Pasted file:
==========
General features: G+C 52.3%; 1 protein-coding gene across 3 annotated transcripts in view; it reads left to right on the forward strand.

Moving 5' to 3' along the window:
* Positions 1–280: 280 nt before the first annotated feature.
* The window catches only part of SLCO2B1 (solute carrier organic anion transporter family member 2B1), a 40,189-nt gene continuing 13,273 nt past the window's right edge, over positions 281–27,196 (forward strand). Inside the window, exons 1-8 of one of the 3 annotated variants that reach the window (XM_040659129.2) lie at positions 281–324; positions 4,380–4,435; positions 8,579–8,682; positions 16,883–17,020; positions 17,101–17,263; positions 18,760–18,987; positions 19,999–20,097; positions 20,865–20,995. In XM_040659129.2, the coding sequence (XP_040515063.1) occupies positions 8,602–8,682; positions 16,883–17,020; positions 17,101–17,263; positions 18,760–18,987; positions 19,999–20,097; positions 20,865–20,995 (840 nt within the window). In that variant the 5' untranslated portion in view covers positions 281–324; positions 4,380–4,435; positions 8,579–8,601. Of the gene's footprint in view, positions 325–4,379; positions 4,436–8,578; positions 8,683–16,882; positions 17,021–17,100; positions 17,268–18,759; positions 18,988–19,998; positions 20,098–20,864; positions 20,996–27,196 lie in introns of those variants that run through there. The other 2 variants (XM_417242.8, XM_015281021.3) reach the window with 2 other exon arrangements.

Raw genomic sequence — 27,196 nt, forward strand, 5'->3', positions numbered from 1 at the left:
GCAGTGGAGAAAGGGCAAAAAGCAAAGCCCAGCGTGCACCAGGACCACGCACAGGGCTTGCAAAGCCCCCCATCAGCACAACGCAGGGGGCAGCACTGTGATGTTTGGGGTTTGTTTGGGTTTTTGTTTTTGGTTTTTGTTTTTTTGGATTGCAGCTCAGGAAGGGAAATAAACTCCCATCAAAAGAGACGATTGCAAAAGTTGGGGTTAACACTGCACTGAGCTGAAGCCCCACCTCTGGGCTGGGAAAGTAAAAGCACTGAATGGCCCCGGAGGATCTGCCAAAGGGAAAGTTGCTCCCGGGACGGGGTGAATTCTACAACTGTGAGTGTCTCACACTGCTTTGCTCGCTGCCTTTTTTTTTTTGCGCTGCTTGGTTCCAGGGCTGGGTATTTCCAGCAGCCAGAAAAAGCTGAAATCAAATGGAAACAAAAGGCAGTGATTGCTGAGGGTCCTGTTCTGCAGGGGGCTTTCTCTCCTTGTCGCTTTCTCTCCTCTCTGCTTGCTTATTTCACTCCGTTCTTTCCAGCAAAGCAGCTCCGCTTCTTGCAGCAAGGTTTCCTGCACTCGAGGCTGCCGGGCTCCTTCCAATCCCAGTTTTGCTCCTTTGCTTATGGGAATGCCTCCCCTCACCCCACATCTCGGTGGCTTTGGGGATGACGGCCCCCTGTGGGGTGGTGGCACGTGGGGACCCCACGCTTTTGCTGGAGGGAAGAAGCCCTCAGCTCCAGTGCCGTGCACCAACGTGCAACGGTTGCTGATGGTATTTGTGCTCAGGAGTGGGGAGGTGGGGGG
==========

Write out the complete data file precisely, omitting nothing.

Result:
General features: G+C 52.3%; 1 protein-coding gene across 3 annotated transcripts in view; it reads left to right on the forward strand.

Moving 5' to 3' along the window:
* Positions 1–280: 280 nt before the first annotated feature.
* The window catches only part of SLCO2B1 (solute carrier organic anion transporter family member 2B1), a 40,189-nt gene continuing 13,273 nt past the window's right edge, over positions 281–27,196 (forward strand). Inside the window, exons 1-8 of one of the 3 annotated variants that reach the window (XM_040659129.2) lie at positions 281–324; positions 4,380–4,435; positions 8,579–8,682; positions 16,883–17,020; positions 17,101–17,263; positions 18,760–18,987; positions 19,999–20,097; positions 20,865–20,995. In XM_040659129.2, the coding sequence (XP_040515063.1) occupies positions 8,602–8,682; positions 16,883–17,020; positions 17,101–17,263; positions 18,760–18,987; positions 19,999–20,097; positions 20,865–20,995 (840 nt within the window). In that variant the 5' untranslated portion in view covers positions 281–324; positions 4,380–4,435; positions 8,579–8,601. Of the gene's footprint in view, positions 325–4,379; positions 4,436–8,578; positions 8,683–16,882; positions 17,021–17,100; positions 17,268–18,759; positions 18,988–19,998; positions 20,098–20,864; positions 20,996–27,196 lie in introns of those variants that run through there. The other 2 variants (XM_417242.8, XM_015281021.3) reach the window with 2 other exon arrangements.

Raw genomic sequence — 27,196 nt, forward strand, 5'->3', positions numbered from 1 at the left:
GCAGTGGAGAAAGGGCAAAAAGCAAAGCCCAGCGTGCACCAGGACCACGCACAGGGCTTGCAAAGCCCCCCATCAGCACAACGCAGGGGGCAGCACTGTGATGTTTGGGGTTTGTTTGGGTTTTTGTTTTTGGTTTTTGTTTTTTTGGATTGCAGCTCAGGAAGGGAAATAAACTCCCATCAAAAGAGACGATTGCAAAAGTTGGGGTTAACACTGCACTGAGCTGAAGCCCCACCTCTGGGCTGGGAAAGTAAAAGCACTGAATGGCCCCGGAGGATCTGCCAAAGGGAAAGTTGCTCCCGGGACGGGGTGAATTCTACAACTGTGAGTGTCTCACACTGCTTTGCTCGCTGCCTTTTTTTTTTTGCGCTGCTTGGTTCCAGGGCTGGGTATTTCCAGCAGCCAGAAAAAGCTGAAATCAAATGGAAACAAAAGGCAGTGATTGCTGAGGGTCCTGTTCTGCAGGGGGCTTTCTCTCCTTGTCGCTTTCTCTCCTCTCTGCTTGCTTATTTCACTCCGTTCTTTCCAGCAAAGCAGCTCCGCTTCTTGCAGCAAGGTTTCCTGCACTCGAGGCTGCCGGGCTCCTTCCAATCCCAGTTTTGCTCCTTTGCTTATGGGAATGCCTCCCCTCACCCCACATCTCGGTGGCTTTGGGGATGACGGCCCCCTGTGGGGTGGTGGCACGTGGGGACCCCACGCTTTTGCTGGAGGGAAGAAGCCCTCAGCTCCAGTGCCGTGCACCAACGTGCAACGGTTGCTGATGGTATTTGTGCTCAGGAGTGGGGAGGTGGGGGG